105 of 123 people found the following review helpful
on May 8, 2013
I started this novel but just couldn't do it and gave up part way through. I understand that this series is hugely popular, and in fact, the book was lent to me by a coworker who is a fan. I have to admit, the novel was highly readable and I found the pages turning quickly. It became an issue of quality for me. As I was reading it, I just kept thinking 'This is just a big old cheesy soap opera'.
It was hard to read because my eyes were always rolling. Take this sequence from the end of Chapter 2:
He gazed back at her. "You are absolutely enchanting," he said in a low voice; then he kissed her again.
This time she pushed him away. "My lord, what are you doing?" she said in a shocked whisper.
"I don't know."
"But what can you be thinking of?"
"I'm not thinking at all."
She stared up at his chiseled face. The green eyes studied her intently, as if trying to read her mind. She realized she adored him. Suddenly she was flooded with excitement and desire.
"I can't help myself," he said.
She sighed happily. "Kiss me again then," she said.
I read a few more chapters after this, but it was just sooo baaad. I guess a lot of people like this sort of thing but it just doesn't appeal to me. I found the writing pedestrian, the dialogue clunky, and the story too melodramatic for my tastes.
92 of 114 people found the following review helpful
on March 24, 2012
I really loved-- I mean LOVED -- Follett's previous novels-- Pillars of the Earth and World Without End. So you can imagine how excited I was to read this next book.
Well, 300 pages later, and I cannot get over how dreadfully boring this is. I'm no professional book critic -- just someone who likes reading novels -- so I don't have the proper words to describe what's wrong with this book other than to say that it's incredibly boring. If I want to fall asleep, all I have to do is open this book and within 5 minutes I'm bored to tears. The effect is something similar to opening my high school chemistry textbook or maybe staring at cement dry.
Sometimes I start reading it, only to realize an hour later that I had already been through that entire section-- that's how totally unmemorable each and every chapter of this book is.
I've tried finding a single character with whom I could sympathize, to no avail. I'm not looking for some heroic icon or remarkable woman/man of intellect, just someone with a modicum of emotional depth or maybe who doesn't come across like a stepford wife or boorish lout. They do not exist in this book.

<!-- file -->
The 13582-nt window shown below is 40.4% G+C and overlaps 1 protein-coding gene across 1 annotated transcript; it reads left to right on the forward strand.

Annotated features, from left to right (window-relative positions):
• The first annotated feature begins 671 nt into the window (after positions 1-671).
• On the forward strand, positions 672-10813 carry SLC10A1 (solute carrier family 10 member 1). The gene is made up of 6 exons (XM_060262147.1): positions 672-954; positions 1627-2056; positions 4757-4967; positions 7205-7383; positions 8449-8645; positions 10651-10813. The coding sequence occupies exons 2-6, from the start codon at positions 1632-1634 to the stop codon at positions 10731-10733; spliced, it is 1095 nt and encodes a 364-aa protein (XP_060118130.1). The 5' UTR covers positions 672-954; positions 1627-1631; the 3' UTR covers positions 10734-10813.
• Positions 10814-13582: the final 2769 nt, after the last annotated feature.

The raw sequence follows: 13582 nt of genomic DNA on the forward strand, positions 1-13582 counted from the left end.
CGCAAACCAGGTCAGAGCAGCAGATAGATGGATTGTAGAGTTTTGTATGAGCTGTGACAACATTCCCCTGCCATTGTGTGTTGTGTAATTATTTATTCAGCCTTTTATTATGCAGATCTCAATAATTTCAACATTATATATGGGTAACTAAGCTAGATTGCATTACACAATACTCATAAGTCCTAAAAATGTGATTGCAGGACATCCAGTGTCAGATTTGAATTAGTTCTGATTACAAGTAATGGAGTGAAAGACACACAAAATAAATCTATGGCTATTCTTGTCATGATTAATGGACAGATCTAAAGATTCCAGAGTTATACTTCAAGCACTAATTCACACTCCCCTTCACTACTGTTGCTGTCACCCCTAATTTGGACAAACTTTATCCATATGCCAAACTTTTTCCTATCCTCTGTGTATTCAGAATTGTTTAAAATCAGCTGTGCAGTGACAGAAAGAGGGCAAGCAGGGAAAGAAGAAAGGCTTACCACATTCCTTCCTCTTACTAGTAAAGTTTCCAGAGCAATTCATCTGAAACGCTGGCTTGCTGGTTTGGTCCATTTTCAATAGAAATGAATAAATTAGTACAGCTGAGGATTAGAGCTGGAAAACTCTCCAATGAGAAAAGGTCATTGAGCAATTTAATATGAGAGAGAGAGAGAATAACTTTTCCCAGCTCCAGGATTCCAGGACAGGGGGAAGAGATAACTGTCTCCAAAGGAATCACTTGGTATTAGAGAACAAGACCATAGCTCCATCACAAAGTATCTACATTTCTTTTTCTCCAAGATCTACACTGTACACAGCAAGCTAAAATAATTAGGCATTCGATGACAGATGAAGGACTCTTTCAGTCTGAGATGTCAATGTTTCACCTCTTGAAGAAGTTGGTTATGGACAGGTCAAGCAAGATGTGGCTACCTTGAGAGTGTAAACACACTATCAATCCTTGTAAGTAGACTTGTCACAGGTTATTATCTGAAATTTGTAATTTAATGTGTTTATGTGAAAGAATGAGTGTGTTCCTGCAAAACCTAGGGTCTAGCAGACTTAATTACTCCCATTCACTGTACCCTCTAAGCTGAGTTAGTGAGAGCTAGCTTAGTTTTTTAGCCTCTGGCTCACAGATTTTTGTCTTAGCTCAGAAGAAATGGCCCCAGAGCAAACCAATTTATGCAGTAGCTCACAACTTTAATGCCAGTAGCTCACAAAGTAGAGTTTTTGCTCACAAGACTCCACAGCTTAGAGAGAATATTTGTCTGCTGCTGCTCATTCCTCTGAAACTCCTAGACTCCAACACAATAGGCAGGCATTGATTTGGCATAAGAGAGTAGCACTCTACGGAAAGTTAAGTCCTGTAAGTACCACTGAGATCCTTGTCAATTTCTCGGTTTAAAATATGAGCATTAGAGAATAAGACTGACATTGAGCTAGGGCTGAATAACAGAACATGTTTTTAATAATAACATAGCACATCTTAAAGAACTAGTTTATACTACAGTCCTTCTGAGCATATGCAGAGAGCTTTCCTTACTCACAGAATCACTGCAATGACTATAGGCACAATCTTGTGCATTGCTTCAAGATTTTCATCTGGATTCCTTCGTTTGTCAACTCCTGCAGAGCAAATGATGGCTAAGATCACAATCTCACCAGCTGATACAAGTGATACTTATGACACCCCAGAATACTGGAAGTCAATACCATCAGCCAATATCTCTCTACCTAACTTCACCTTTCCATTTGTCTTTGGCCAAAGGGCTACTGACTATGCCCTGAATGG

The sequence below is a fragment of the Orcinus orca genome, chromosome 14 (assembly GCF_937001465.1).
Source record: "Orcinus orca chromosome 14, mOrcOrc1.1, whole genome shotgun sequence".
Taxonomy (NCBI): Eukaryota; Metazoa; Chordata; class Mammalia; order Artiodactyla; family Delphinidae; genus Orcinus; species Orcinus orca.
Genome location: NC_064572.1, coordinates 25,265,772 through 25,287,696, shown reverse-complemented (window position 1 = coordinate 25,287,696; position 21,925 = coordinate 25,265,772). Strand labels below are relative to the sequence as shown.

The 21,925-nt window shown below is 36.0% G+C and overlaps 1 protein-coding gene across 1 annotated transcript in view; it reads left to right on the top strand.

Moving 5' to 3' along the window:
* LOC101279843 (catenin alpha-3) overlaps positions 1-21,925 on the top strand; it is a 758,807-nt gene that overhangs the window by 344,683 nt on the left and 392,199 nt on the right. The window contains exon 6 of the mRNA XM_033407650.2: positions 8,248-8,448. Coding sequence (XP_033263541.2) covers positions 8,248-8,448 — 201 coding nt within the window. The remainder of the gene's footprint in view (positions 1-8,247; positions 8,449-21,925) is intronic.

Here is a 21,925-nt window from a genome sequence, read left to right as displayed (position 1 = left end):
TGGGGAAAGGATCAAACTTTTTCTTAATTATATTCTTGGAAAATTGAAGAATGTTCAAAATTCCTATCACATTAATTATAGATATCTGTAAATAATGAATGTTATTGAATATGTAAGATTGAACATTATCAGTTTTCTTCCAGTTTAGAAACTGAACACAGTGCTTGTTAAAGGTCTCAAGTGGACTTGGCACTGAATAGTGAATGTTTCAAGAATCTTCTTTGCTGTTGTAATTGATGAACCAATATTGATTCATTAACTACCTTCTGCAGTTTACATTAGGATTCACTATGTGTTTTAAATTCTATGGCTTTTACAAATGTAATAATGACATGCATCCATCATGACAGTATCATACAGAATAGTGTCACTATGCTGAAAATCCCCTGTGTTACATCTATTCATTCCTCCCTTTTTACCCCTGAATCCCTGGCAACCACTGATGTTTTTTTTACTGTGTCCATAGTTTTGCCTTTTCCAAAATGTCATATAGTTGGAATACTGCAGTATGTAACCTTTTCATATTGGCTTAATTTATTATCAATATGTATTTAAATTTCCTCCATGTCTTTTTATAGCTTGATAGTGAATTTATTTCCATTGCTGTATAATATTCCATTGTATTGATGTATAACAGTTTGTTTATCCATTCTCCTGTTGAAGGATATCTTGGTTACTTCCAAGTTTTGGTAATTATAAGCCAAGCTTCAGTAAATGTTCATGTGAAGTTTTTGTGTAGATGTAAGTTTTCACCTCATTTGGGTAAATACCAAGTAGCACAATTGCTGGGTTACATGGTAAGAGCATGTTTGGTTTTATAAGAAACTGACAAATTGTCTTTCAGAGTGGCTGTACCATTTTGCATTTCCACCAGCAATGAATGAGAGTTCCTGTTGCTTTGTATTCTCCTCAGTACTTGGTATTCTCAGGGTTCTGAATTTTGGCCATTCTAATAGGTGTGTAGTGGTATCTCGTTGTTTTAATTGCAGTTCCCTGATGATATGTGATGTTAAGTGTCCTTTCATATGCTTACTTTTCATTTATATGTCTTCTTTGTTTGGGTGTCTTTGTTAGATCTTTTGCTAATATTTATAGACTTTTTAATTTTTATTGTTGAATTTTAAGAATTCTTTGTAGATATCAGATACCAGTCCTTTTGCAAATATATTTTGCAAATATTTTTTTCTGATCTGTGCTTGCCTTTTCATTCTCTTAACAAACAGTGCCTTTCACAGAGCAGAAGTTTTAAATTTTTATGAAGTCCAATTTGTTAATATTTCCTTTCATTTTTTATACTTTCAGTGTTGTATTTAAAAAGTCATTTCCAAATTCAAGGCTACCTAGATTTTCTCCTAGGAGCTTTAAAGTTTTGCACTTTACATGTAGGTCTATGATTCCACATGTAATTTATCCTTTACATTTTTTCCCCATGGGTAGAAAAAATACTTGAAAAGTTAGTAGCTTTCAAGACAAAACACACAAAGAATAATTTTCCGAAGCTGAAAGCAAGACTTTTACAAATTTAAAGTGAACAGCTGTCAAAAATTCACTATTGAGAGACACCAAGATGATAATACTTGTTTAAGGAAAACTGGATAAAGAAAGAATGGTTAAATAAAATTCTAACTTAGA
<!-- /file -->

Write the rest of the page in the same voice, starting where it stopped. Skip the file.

I kind of find it hard to believe that this is even the same author who wrote the other books I so loved.
25 of 30 people found the following review helpful
on June 22, 2013
Too long, too many characters and too woolly; thankfully, I bought the Kindle version so I didn't have to lug the tome around. Somewhere in here there just may be a good book (or two, or three) but somehow I doubt it.
The first scenes, set in and around the mine, were quite interesting but it was all downhill from there. Most of the characters were just cardboard cut-outs and when I arrived at the `aristocrat and maid' storyline I couldn't believe what I was reading - surely a professional story-teller could do better than that? From some reason I continually had a vision of a Terry-Thomas comedy film, so stereotypical was that plot.
Just about the only character for whom I had any sympathy was Maud, yet the description of her life after the war was over in a flash whereas we were asked to endure page after page of `working class hero(es) dragging themselves up by his/her/their bootlaces' - not original and not clever. Why didn't the author have the imagination to chart Maud's change of lifestyle at the end of the book in more than a couple of paragraphs?
What was the point of the Russia and USA storylines? Why not throw in a couple of characters from the Far East and South America for good measure? That would have eaten up a few hundred extra pages, since size seemed to be the main concern.
Clearly I have not understood the point of this book. Why, for example, in the midst of dialogue, descriptions of emotions, gratuitous sex and so on did we suddenly have an essay on the formation of Russian committees, pages of prose with no characterisation that could have been lifted from a school textbook and was even less entertaining?
I've enjoyed some of Mr Follett's previous books but this was a complete waste of my time; thank goodness I was sitting on a beach at the time so I can brand it accordingly.
103 of 133 people found the following review helpful
on October 25, 2010
Having savored every word of "Pillars of the Earth" and "World Without End", I feel great disappointment in Follett's latest book. What caught my immediate attention were the "thin" characterizations, each one nominally no more than a stick figure upon an epic World War I scene that was described in the same thinness. Further setbacks in my reading were the "chance" meetings of the characters, each one seemingly contrived for convenience of the storyline and smacking of unbelievability. The portrayal of witty characters, both historical and fictional, lacked depth and sometimes purpose. The unusual number of sexual encounters came across as shallow, certainly not titillating to the reader's imagination. I think Follett has become a "commercial" writer now, exchanging a beautiful talent for words governed by the lure of a dollar sign. This book reminds me so much of some of Michener's and Grisham's later works when they, too, had become commercial. I can't see that a trilogy will rescue this initial effort.
37 of 47 people found the following review helpful
on October 19, 2013
For me, No.